Morgenson cited to Sarah Bloom Raskin, deputy secretary of the United States Treasury and a former member of the Federal Reserve Board of Governors, who “said that Wells Fargo needed to shift from a reactive crisis-management stance to proactive risk management. And this may require more significant change than the company is offering.” Raskin added, ““The whole country is watching to see if this bank is seizing the opportunity to make a clean break from doing business in a way that strains its reputation with its customers to one that enhances it. This is an opportunity to bring in a new perspective at the top.””

In an email sent out to Wells Fargo customers, the bank stated, “Over the last several weeks, you may have heard about the settlements we’ve made involving some of our customers receiving products or services that they did not want or request. We are deeply committed to serving you and your financial needs, and in those instances, we did not live up to our commitment. This is inconsistent with our values and with the culture we work hard to maintain. It’s not who we are as a company.” The bank then went on to outline four steps it put forward to try and regain customer confidence.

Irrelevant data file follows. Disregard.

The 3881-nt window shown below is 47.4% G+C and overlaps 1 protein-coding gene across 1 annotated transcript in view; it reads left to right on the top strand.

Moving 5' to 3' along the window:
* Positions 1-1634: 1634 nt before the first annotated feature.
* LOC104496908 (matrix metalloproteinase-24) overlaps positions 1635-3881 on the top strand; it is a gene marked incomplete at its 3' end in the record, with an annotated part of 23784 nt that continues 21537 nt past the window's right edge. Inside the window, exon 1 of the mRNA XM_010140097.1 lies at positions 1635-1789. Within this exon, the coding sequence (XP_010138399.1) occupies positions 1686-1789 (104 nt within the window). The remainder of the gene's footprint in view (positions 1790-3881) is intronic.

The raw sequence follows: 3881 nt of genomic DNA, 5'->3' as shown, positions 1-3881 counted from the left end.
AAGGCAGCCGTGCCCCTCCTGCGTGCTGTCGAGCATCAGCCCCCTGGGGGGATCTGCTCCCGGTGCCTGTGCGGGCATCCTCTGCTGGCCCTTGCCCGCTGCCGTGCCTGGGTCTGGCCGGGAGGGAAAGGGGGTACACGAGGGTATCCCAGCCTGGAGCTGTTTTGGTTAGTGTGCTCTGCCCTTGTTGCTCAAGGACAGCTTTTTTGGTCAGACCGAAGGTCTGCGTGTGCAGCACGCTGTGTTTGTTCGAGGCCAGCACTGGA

Yet Morgenson maintains that it is more than simply customer outreach the bank must demonstrate. It is the overhaul of an entire culture which led to the miasma. She cited to “Richard Bove, a veteran bank analyst at Rafferty Capital Markets, [who] said Wells Fargo needed an overhaul that went far beyond the scandal itself. Yes, repairing the culture that allowed the fraudulent practices to occur is a crucial task for Mr. Sloan” but even more is needed. Morgenson wrote, “The pervasive opening of sham accounts, a practice in a division overseen by Carrie Tolstedt, also a top Wells Fargo executive, would certainly seem to qualify as fraud relating to the bank’s internal controls.” Rather amazingly when she asked Wells Fargo for comment on whether this catastrophic failure of internal controls had been reported to the Board of Directors, a spokesman for the bank responded, “the bank had determined that the financial impact of the problematic practices was not meaningful. “The vast majority of the accounts reviewed did not generate fees or result in net income for the company,” Ms. Randolph said in a statement. “In fact, it cost Wells Fargo more than $10 million to open and service those accounts, which generated the $2.6 million in fees that was returned to customers.””